School district officials went before the Legislature’s tax committees last week and cried poverty.
Talk about déjà vu all over again.
I’m old enough to remember a governor telling us, “Improving our public education system must therefore begin with modernization, and modernization requires investment.” In proposing and successfully pushing a tax increase that would eventually top $1.5 billion, the largest in Nevada history, that governor assured us his plan would “modernize and transform Nevada for its next 50 years of success.”
You’re old enough to remember this, too. That’s what Gov. Brian Sandoval said and did in 2015.
Just two years later — Sandoval was off by only 48 years — school district officials are hyperventilating about what will happen if your property taxes aren’t raised by weakening property tax caps.
“There have been many cuts prior to us getting to this point,” said Rick Neal, chief operating officer of the Clark County School District. “There will be some significant, hard choices. There are things that have not been on the table before — when we started talking about cuts — that are actually coming to the table.”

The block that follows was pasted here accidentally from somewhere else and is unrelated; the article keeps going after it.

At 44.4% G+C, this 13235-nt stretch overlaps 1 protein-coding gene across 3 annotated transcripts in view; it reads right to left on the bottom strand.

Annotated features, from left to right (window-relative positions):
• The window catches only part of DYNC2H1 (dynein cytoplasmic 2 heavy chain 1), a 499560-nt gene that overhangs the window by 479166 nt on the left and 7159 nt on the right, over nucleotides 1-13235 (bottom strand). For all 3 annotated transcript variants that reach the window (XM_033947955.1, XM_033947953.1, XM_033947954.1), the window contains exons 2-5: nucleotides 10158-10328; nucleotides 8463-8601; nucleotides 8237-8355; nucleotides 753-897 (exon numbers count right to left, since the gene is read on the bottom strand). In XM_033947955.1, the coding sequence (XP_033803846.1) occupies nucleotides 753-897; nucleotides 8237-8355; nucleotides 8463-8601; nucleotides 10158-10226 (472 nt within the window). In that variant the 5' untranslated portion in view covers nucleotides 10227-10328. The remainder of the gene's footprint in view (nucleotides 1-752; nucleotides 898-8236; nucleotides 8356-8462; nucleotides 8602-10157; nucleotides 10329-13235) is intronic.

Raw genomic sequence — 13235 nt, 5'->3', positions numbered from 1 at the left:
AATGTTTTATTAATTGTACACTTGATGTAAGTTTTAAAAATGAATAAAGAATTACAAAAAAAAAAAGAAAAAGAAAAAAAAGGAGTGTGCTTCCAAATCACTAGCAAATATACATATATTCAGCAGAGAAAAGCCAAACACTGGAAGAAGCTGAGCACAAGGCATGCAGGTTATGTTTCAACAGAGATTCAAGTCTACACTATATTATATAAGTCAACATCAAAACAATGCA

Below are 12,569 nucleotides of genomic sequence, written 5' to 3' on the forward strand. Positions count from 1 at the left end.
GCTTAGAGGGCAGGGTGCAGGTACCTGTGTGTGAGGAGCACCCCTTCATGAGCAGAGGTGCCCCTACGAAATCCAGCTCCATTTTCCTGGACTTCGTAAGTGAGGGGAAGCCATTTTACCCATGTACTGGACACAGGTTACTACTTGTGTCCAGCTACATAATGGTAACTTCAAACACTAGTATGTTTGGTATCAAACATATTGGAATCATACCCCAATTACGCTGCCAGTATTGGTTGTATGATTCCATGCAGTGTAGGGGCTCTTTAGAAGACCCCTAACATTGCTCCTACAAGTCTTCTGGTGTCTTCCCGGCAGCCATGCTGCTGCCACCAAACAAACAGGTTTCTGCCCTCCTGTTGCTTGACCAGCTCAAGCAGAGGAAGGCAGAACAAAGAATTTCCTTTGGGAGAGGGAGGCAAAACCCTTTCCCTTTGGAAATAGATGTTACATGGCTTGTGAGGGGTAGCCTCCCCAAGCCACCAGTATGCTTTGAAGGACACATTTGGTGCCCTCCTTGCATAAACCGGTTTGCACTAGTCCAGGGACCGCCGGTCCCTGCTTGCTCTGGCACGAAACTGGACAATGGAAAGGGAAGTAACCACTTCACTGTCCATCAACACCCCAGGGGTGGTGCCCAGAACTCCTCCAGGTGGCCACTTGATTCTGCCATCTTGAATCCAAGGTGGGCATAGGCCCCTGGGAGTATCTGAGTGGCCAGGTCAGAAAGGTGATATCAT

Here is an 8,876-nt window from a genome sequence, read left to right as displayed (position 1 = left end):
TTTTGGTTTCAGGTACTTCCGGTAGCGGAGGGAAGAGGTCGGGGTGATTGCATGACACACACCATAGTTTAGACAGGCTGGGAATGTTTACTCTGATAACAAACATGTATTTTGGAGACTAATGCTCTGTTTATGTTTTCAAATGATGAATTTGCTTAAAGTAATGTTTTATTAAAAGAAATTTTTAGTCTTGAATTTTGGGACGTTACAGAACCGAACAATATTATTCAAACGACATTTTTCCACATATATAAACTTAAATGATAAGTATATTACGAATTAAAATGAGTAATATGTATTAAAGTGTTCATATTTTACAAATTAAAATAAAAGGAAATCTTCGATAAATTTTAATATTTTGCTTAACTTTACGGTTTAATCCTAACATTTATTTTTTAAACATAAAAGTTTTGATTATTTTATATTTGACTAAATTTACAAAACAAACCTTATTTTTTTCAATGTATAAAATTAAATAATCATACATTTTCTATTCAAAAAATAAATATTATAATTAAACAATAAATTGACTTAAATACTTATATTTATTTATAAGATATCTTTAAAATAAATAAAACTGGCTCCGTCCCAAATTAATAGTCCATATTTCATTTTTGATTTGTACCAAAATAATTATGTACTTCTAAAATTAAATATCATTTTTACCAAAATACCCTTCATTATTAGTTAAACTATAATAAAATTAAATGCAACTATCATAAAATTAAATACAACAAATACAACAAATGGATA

All this talk about cuts is deeply misleading. CCSD projects its general revenue will increase this year by 2.5 percent to $2.3 billion. That’s a 15 percent increase from the $2 billion it received in Fiscal Year 2012. Sandoval also gave the school district more than $200 million in 2017 for specific programs, such as Zoom and Victory Schools.
After the 2015 tax increase, CCSD agreed to a new contract in January 2016 with its teachers that will cost taxpayers $135.5 million. It increased starting teacher pay by $6,300 — CCSD still has hundreds of openings — and bumped the top of the pay scale by a staggering $18,500.
Asked how he was going to pay for the contract, CCSD Superintendent Pat Skorkowsky offered a one-word response: “Cuts.”
CCSD is cutting some areas, not because it doesn’t have enough money, but because it can’t control its compensation increases. The state’s collective bargaining laws are to blame. And instead of fixing this bigger issue in 2015, Sandoval simply walled off funds for his pet categorical programs.
Turns out the New Nevada is like the Old Nevada — it just costs more.
On Friday, we’ll dive into Nevada’s broken collective bargaining system.